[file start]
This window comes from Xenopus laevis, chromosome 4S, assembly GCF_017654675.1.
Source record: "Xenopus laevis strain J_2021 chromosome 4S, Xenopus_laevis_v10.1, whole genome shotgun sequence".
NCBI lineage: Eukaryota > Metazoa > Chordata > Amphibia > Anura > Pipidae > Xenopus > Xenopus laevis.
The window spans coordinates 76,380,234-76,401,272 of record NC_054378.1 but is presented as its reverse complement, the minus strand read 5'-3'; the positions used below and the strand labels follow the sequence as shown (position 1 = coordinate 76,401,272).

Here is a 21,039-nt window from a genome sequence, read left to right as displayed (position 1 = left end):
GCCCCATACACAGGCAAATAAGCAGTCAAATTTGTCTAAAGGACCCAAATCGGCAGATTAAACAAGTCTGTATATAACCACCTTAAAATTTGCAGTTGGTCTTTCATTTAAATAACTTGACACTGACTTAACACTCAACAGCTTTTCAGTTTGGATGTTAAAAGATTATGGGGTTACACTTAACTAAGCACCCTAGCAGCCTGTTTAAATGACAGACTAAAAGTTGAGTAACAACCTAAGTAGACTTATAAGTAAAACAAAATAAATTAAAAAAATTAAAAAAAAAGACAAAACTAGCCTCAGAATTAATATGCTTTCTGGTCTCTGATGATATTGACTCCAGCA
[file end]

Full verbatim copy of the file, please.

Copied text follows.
This window comes from Xenopus laevis, chromosome 4S, assembly GCF_017654675.1.
Source record: "Xenopus laevis strain J_2021 chromosome 4S, Xenopus_laevis_v10.1, whole genome shotgun sequence".
NCBI lineage: Eukaryota > Metazoa > Chordata > Amphibia > Anura > Pipidae > Xenopus > Xenopus laevis.
The window spans coordinates 76,380,234-76,401,272 of record NC_054378.1 but is presented as its reverse complement, the minus strand read 5'-3'; the positions used below and the strand labels follow the sequence as shown (position 1 = coordinate 76,401,272).

Here is a 21,039-nt window from a genome sequence, read left to right as displayed (position 1 = left end):
GCCCCATACACAGGCAAATAAGCAGTCAAATTTGTCTAAAGGACCCAAATCGGCAGATTAAACAAGTCTGTATATAACCACCTTAAAATTTGCAGTTGGTCTTTCATTTAAATAACTTGACACTGACTTAACACTCAACAGCTTTTCAGTTTGGATGTTAAAAGATTATGGGGTTACACTTAACTAAGCACCCTAGCAGCCTGTTTAAATGACAGACTAAAAGTTGAGTAACAACCTAAGTAGACTTATAAGTAAAACAAAATAAATTAAAAAAATTAAAAAAAAAGACAAAACTAGCCTCAGAATTAATATGCTTTCTGGTCTCTGATGATATTGACTCCAGCA